IMR Press / EJGO / Volume 19 / Issue 1 / pii/1998105

European Journal of Gynaecological Oncology (EJGO) is published by IMR Press from Volume 40 Issue 1 (2019). Previous articles were published by another publisher on a subscription basis, and they are hosted by IMR Press on as a courtesy and upon agreement with S.O.G.

Original Research

The fate of the retained ovaries following radical hysterectomy

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1 Department of Gynecology Oncology, National Institute of Oncology, Budapest, Hungary
2 Department of Gynecology Saint Stephen Hospital, Budapest, Hungary
Eur. J. Gynaecol. Oncol. 1998, 19(1), 22–24;
Published: 10 February 1998

The authors studied the function of the preserved ovaries following radical hysterectomy in 65 patients with early stage cervical carcinoma. The ovaries were not displaced and fixed out of the pelvis. Squamous cell carcinoma was diagnosed in 91 cases and adenocarcinoma in 19 cases. Histologic studies of the 110 ovaries removed from 45 patients revealed no metastatic disease. None of the 65 women suffered from recurrent disease. Ovarian function was evaluated by: 1) the presence or absence of postmenopausal symptoms; 2) basal body temperature charts; 3) blood tests for FSH, LH, progesterone, and prolactin; and 4) evaluation of the cervical and vaginal epithelium (vaginal smears). The diagnosis of ovarian failure was based on high levels of FSH (>30 U/L) on at least three occasions.Basal body temperature studied in 90 cycles of 25 patients revealed various curves indicating occasional anovulatory cycles and luteal-phase deficiency which were confirmed by low serum levels of progesterone. Serum prolactin levels were within the normal range in all cases. Ovarian failure was diagnosed in two instances. Both occurred within three years of radical hysterectomy. Three of the six patients experienced unilateral ovarian cyst formation following surgery, the other three had subsequent unilateral sal­pingo-oophorectomy at 6, 11 and 24 months after radical hysterectomy. Conclusions: Preservation of the ovaries at the time of radical hysterectomy and lymphadenectomy does not seem to compromise patient care. Impaired function or failure of the retained ovaries, however, is not uncommon; close post-treatment surveillance is therefore important in terms not only of recurrent disease but of function of the ovaries as well.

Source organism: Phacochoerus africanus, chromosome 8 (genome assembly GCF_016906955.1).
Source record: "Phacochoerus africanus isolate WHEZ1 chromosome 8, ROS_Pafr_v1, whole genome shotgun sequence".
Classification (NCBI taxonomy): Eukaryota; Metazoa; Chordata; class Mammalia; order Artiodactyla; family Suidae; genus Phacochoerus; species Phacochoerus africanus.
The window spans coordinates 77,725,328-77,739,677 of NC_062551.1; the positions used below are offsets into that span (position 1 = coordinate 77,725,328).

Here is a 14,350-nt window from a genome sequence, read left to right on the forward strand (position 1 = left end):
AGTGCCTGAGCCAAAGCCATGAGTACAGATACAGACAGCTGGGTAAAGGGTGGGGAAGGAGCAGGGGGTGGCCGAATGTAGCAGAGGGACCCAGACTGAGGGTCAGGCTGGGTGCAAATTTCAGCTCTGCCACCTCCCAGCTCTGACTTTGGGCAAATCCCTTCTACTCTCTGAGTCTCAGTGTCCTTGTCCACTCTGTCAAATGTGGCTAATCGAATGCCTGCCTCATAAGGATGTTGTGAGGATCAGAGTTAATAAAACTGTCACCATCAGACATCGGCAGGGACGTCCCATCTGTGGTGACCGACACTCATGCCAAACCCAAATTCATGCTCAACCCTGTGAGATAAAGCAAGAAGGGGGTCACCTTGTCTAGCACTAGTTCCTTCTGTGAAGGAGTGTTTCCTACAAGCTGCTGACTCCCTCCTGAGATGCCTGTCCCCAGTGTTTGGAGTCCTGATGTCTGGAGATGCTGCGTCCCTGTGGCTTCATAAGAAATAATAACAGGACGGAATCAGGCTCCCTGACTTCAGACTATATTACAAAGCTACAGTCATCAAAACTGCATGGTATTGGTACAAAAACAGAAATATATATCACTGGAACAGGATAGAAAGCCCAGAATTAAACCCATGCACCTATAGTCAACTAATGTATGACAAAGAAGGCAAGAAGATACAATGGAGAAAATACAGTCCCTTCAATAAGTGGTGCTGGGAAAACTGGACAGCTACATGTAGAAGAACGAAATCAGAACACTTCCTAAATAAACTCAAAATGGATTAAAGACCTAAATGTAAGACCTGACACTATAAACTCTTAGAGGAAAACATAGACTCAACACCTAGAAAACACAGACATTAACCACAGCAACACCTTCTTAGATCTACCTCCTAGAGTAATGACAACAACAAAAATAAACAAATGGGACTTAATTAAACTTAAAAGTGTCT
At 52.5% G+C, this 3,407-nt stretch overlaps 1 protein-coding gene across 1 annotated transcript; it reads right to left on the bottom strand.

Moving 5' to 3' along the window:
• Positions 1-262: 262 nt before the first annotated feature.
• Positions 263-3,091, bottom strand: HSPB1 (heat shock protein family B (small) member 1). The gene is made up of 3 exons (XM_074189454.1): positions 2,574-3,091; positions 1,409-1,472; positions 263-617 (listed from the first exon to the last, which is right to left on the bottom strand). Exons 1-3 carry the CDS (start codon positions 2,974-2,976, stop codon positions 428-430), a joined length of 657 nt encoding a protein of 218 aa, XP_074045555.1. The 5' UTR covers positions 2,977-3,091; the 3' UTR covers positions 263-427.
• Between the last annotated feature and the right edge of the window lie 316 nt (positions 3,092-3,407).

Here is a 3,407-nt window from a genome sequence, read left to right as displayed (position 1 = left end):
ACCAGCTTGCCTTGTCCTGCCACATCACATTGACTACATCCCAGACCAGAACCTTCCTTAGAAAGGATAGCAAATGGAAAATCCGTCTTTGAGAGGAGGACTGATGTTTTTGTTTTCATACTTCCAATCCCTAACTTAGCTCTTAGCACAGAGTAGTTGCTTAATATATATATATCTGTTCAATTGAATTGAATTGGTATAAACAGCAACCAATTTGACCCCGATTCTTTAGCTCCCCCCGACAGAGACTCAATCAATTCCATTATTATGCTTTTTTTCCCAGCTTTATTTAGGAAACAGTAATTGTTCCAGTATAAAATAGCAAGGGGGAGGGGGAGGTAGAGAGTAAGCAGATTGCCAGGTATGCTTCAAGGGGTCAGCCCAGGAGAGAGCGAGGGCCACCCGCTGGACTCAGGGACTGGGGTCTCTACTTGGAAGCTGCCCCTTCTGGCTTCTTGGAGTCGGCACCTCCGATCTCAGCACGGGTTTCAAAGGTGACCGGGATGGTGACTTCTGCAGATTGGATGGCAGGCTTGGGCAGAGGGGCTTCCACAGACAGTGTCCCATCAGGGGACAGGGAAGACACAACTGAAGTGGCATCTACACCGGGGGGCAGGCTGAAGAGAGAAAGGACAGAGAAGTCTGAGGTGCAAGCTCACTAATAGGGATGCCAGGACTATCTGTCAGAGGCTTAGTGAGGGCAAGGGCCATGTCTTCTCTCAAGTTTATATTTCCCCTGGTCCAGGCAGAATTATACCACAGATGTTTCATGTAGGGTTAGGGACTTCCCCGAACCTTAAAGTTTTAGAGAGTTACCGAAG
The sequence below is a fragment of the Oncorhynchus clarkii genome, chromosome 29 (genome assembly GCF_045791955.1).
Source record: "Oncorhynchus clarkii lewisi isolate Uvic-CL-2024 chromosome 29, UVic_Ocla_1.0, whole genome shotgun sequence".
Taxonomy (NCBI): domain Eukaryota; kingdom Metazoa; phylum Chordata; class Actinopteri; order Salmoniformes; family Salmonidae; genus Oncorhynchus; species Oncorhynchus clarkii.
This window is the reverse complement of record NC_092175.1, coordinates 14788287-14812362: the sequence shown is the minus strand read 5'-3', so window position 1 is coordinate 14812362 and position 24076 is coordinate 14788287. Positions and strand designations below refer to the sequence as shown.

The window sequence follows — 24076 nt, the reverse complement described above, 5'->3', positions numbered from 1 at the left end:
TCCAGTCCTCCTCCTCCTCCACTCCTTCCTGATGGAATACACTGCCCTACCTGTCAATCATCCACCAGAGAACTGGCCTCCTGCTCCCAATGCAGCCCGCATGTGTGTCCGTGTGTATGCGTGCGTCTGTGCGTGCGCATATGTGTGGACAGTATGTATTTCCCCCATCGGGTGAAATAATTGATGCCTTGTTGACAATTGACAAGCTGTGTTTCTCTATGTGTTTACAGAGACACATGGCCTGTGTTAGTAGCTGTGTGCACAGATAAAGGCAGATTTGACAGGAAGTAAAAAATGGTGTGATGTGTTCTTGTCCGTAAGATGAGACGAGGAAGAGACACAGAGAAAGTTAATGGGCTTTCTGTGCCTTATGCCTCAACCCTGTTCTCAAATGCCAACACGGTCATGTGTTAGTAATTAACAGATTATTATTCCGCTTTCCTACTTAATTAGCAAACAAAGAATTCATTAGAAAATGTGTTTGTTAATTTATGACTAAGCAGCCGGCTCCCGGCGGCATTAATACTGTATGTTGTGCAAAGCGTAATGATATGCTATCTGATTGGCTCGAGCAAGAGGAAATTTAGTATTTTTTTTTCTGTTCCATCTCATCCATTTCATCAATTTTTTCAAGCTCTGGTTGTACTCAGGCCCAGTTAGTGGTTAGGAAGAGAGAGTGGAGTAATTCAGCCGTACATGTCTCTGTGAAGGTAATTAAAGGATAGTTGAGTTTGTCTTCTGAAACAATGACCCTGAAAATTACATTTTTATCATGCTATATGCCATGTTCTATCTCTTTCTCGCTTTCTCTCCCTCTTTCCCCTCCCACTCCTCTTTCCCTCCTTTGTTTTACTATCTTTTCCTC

Ovarian function
Cervical carcinoma
Radical hysterectomy
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